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Immunogenetic influences on acquisition of HIV-1 infection: consensus findings from two African cohorts point to an enhancer element in IL19 (1q32.2)

Abstract

Numerous reports have suggested that immunogenetic factors may influence human immunodeficiency virus (HIV)-1 acquisition, yet replicated findings that translate between study cohorts remain elusive. Our work aimed to test several hypotheses about genetic variants within the IL10-IL24 gene cluster that encodes interleukin (IL)-10, IL-19, IL-20 and IL-24. In aggregated data from 515 Rwandans and 762 Zambians with up to 12 years of follow-up, 190 single-nucleotide polymorphisms passed quality control procedures. When HIV-1-exposed seronegative subjects (n=486) were compared with newly seroconverted individuals (n=313) and seroprevalent subjects (n=478) who were already infected at enrollment, rs12407485 (G>A) in IL19 showed a robust association signal in adjusted logistic regression models (odds ratio=0.64, P=1.7 × 10−4 and q=0.033). Sensitivity analyses demonstrated that (i) results from both cohorts and subgroups within each cohort were highly consistent; (ii) verification of HIV-1 infection status after enrollment was critical; and (iii) supporting evidence was readily obtained from Cox proportional hazards models. Data from public databases indicate that rs12407485 is part of an enhancer element for three transcription factors. Overall, these findings suggest that molecular features at the IL19 locus may modestly alter the establishment of HIV-1 infection.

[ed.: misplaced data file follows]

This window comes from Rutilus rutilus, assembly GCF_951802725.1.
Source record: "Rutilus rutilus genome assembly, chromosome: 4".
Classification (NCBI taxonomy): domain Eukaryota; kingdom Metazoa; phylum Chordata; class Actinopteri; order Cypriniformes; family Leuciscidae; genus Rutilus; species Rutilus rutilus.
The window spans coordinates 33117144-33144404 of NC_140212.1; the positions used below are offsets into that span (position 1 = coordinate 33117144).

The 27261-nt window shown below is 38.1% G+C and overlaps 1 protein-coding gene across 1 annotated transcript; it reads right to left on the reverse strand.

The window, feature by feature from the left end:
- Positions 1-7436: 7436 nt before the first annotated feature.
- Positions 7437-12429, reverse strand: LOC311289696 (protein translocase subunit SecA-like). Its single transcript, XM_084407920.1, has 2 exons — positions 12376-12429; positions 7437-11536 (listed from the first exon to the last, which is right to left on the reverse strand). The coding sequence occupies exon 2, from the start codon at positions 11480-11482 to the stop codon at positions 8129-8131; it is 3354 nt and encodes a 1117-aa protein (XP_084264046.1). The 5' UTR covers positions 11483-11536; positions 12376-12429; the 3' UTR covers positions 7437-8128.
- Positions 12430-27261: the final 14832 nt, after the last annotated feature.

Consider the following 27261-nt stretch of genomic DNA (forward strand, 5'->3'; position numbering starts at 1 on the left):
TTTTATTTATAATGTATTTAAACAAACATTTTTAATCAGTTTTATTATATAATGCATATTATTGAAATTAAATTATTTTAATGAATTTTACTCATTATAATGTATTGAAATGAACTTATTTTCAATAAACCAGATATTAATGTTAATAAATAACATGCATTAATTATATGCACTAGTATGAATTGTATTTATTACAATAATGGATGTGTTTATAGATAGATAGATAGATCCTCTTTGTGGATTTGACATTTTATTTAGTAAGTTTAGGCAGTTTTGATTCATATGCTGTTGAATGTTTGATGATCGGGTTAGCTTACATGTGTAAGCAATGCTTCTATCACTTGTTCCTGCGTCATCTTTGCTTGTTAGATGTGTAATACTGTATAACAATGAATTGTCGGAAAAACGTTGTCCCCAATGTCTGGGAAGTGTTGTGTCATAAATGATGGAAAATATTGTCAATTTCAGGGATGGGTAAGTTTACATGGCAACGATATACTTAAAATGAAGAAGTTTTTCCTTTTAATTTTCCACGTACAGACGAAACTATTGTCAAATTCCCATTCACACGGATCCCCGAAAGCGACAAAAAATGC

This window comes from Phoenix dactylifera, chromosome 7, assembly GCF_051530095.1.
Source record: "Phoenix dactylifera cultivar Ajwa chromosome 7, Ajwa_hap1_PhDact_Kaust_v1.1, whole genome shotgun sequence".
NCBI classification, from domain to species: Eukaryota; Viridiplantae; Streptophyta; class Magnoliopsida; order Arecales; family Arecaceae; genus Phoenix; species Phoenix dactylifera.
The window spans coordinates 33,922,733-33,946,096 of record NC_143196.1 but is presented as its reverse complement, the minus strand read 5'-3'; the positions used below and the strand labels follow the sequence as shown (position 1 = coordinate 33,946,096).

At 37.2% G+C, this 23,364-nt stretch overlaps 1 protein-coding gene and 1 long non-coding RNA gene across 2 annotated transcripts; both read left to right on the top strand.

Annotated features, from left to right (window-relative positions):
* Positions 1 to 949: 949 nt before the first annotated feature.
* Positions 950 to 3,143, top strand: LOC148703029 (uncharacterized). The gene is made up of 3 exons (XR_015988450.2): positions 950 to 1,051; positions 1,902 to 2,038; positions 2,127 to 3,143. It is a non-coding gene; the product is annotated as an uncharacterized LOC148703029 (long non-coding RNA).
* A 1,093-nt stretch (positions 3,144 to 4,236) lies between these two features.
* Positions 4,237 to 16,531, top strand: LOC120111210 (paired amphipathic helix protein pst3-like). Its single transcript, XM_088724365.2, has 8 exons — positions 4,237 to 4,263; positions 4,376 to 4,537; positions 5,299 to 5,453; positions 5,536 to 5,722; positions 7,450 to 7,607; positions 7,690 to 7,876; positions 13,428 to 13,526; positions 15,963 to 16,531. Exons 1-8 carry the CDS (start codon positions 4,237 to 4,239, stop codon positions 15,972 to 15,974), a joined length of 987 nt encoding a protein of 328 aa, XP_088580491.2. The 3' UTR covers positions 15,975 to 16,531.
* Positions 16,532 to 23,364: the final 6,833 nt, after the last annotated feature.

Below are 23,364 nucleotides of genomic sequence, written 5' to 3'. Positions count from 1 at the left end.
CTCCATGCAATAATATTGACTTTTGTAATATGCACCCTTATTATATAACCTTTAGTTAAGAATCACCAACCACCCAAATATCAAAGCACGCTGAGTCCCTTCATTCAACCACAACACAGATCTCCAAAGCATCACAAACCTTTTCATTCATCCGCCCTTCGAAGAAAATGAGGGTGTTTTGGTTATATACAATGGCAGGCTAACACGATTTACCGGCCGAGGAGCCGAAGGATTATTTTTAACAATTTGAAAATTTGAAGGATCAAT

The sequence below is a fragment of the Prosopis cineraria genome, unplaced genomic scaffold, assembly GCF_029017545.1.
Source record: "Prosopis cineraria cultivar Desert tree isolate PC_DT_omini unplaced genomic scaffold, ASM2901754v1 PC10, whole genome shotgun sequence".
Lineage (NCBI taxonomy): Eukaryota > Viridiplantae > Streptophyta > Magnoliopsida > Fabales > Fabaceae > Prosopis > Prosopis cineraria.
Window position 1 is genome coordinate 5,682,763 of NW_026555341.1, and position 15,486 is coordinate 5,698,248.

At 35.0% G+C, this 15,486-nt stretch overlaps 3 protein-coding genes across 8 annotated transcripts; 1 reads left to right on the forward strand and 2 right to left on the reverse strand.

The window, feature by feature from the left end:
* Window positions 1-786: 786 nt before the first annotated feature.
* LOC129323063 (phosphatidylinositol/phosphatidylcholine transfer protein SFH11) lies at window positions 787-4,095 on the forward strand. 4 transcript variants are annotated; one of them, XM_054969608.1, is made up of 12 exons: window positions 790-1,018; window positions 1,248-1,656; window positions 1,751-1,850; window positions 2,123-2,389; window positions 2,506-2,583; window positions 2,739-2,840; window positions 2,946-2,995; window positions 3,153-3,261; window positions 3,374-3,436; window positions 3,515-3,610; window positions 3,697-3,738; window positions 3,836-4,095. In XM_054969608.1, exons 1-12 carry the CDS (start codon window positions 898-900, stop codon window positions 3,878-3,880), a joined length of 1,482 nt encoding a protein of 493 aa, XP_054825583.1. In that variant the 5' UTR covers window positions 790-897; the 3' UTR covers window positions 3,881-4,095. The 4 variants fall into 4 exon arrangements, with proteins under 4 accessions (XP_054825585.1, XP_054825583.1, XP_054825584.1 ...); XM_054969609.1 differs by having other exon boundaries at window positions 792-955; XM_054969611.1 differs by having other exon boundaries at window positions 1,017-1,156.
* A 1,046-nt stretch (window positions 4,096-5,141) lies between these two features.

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Acknowledgements

This work was supported primarily by the National Institute of Allergy and Infectious Disease through R01 AI071906 (and its supplemental award) to RAK/JT and R01 AI064060 to EH. SA and EH received additional funding from the International AIDS Vaccine Initiative (Protocol C), with further support (UL1 RR025008) from the Clinical Translational Science Award program, National Center for Research Resources. We are grateful to members of the Rwanda–Zambia HIV-1 Research Group for their valuable contributions to patient enrollment. We also thank Paul Farmer, Naw Htee Khu, Hailin Lu and Travis R Porter for their assistance with sample inventories, genotyping and data management.

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Li, X., Zhang, K., Pajewski, N. et al. Immunogenetic influences on acquisition of HIV-1 infection: consensus findings from two African cohorts point to an enhancer element in IL19 (1q32.2). Genes Immun 16, 213–220 (2015). https://doi.org/10.1038/gene.2014.84

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